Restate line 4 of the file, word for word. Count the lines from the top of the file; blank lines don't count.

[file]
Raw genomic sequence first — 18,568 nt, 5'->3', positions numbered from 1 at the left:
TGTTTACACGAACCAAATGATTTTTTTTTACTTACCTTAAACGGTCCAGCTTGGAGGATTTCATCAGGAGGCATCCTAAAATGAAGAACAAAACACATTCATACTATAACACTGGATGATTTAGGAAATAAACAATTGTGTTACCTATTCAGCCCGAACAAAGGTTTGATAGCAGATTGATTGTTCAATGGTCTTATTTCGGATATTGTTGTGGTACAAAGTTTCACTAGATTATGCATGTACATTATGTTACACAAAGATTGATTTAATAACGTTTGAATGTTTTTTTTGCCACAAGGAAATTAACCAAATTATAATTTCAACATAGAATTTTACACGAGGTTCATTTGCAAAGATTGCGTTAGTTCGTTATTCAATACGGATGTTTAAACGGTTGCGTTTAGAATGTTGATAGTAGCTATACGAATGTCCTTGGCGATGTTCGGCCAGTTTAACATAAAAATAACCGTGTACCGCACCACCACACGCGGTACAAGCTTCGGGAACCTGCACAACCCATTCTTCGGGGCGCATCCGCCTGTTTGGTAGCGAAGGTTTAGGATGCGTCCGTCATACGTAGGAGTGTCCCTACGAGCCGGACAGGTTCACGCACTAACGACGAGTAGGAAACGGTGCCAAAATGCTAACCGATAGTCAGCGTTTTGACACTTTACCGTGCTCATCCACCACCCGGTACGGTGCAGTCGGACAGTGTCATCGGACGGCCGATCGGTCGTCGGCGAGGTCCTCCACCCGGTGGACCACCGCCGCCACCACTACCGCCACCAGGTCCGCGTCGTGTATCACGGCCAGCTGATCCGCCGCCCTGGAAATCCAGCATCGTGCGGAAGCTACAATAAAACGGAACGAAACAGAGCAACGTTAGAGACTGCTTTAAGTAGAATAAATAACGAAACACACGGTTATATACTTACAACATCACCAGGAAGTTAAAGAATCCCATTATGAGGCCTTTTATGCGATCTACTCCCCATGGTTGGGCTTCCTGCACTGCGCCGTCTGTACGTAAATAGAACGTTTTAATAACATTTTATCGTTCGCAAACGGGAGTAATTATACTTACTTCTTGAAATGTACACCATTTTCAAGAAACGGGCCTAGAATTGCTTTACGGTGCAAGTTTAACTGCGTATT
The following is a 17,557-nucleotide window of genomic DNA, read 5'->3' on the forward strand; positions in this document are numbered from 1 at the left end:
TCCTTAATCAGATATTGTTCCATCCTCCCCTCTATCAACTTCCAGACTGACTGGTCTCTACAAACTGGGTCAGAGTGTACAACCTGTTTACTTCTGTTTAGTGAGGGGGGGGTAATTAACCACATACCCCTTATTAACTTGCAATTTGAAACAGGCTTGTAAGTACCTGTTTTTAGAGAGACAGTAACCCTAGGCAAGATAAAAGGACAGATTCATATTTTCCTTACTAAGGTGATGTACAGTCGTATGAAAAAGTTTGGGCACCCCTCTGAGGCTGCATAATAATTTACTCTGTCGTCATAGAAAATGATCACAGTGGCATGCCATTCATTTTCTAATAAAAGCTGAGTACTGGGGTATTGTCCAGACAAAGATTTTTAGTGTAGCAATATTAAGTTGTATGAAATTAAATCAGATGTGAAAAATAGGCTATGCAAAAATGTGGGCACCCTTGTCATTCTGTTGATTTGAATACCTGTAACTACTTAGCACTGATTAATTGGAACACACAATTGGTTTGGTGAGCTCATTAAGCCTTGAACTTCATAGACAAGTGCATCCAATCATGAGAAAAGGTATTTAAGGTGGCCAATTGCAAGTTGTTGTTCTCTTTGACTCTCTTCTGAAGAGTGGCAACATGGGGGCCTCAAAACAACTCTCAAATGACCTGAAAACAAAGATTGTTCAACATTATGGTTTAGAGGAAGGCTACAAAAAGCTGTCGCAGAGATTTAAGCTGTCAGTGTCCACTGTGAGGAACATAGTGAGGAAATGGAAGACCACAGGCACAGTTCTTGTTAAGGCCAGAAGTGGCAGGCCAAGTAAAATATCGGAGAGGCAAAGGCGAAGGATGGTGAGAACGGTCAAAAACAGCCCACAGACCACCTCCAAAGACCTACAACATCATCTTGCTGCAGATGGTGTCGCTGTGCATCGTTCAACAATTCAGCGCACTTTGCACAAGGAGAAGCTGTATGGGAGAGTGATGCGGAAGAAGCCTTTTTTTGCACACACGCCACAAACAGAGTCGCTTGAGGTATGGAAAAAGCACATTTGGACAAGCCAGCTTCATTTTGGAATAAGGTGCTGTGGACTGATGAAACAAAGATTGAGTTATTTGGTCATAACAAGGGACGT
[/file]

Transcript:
TCCTTAATCAGATATTGTTCCATCCTCCCCTCTATCAACTTCCAGACTGACTGGTCTCTACAAACTGGGTCAGAGTGTACAACCTGTTTACTTCTGTTTAGTGAGGGGGGGGTAATTAACCACATACCCCTTATTAACTTGCAATTTGAAACAGGCTTGTAAGTACCTGTTTTTAGAGAGACAGTAACCCTAGGCAAGATAAAAGGACAGATTCATATTTTCCTTACTAAGGTGATGTACAGTCGTATGAAAAAGTTTGGGCACCCCTCTGAGGCTGCATAATAATTTACTCTGTCGTCATAGAAAATGATCACAGTGGCATGCCATTCATTTTCTAATAAAAGCTGAGTACTGGGGTATTGTCCAGACAAAGATTTTTAGTGTAGCAATATTAAGTTGTATGAAATTAAATCAGATGTGAAAAATAGGCTATGCAAAAATGTGGGCACCCTTGTCATTCTGTTGATTTGAATACCTGTAACTACTTAGCACTGATTAATTGGAACACACAATTGGTTTGGTGAGCTCATTAAGCCTTGAACTTCATAGACAAGTGCATCCAATCATGAGAAAAGGTATTTAAGGTGGCCAATTGCAAGTTGTTGTTCTCTTTGACTCTCTTCTGAAGAGTGGCAACATGGGGGCCTCAAAACAACTCTCAAATGACCTGAAAACAAAGATTGTTCAACATTATGGTTTAGAGGAAGGCTACAAAAAGCTGTCGCAGAGATTTAAGCTGTCAGTGTCCACTGTGAGGAACATAGTGAGGAAATGGAAGACCACAGGCACAGTTCTTGTTAAGGCCAGAAGTGGCAGGCCAAGTAAAATATCGGAGAGGCAAAGGCGAAGGATGGTGAGAACGGTCAAAAACAGCCCACAGACCACCTCCAAAGACCTACAACATCATCTTGCTGCAGATGGTGTCGCTGTGCATCGTTCAACAATTCAGCGCACTTTGCACAAGGAGAAGCTGTATGGGAGAGTGATGCGGAAGAAGCCTTTTTTTGCACACACGCCACAAACAGAGTCGCTTGAGGTATGGAAAAAGCACATTTGGACAAGCCAGCTTCATTTTGGAATAAGGTGCTGTGGACTGATGAAACAAAGATTGAGTTATTTGGTCATAACAAGGGACGT